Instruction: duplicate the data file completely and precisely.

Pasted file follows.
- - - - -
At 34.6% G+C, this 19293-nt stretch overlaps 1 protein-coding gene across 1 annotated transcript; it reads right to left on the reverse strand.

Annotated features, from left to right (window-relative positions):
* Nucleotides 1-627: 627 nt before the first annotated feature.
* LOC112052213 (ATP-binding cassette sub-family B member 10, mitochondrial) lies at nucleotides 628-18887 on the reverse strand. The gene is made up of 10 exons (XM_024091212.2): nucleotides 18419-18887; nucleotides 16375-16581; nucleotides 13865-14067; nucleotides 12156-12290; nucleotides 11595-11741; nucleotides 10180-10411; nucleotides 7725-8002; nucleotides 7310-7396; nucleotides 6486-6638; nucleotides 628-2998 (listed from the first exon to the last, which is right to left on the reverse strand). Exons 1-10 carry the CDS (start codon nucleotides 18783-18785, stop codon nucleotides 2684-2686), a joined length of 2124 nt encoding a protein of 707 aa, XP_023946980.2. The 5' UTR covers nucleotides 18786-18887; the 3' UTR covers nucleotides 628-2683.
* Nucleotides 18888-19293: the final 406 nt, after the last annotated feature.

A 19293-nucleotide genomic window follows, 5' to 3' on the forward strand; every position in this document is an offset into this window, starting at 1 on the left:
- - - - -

At 34.6% G+C, this 19293-nt stretch overlaps 1 protein-coding gene across 1 annotated transcript; it reads right to left on the reverse strand.

Annotated features, from left to right (window-relative positions):
* Nucleotides 1-627: 627 nt before the first annotated feature.
* LOC112052213 (ATP-binding cassette sub-family B member 10, mitochondrial) lies at nucleotides 628-18887 on the reverse strand. The gene is made up of 10 exons (XM_024091212.2): nucleotides 18419-18887; nucleotides 16375-16581; nucleotides 13865-14067; nucleotides 12156-12290; nucleotides 11595-11741; nucleotides 10180-10411; nucleotides 7725-8002; nucleotides 7310-7396; nucleotides 6486-6638; nucleotides 628-2998 (listed from the first exon to the last, which is right to left on the reverse strand). Exons 1-10 carry the CDS (start codon nucleotides 18783-18785, stop codon nucleotides 2684-2686), a joined length of 2124 nt encoding a protein of 707 aa, XP_023946980.2. The 5' UTR covers nucleotides 18786-18887; the 3' UTR covers nucleotides 628-2683.
* Nucleotides 18888-19293: the final 406 nt, after the last annotated feature.

A 19293-nucleotide genomic window follows, 5' to 3' on the forward strand; every position in this document is an offset into this window, starting at 1 on the left: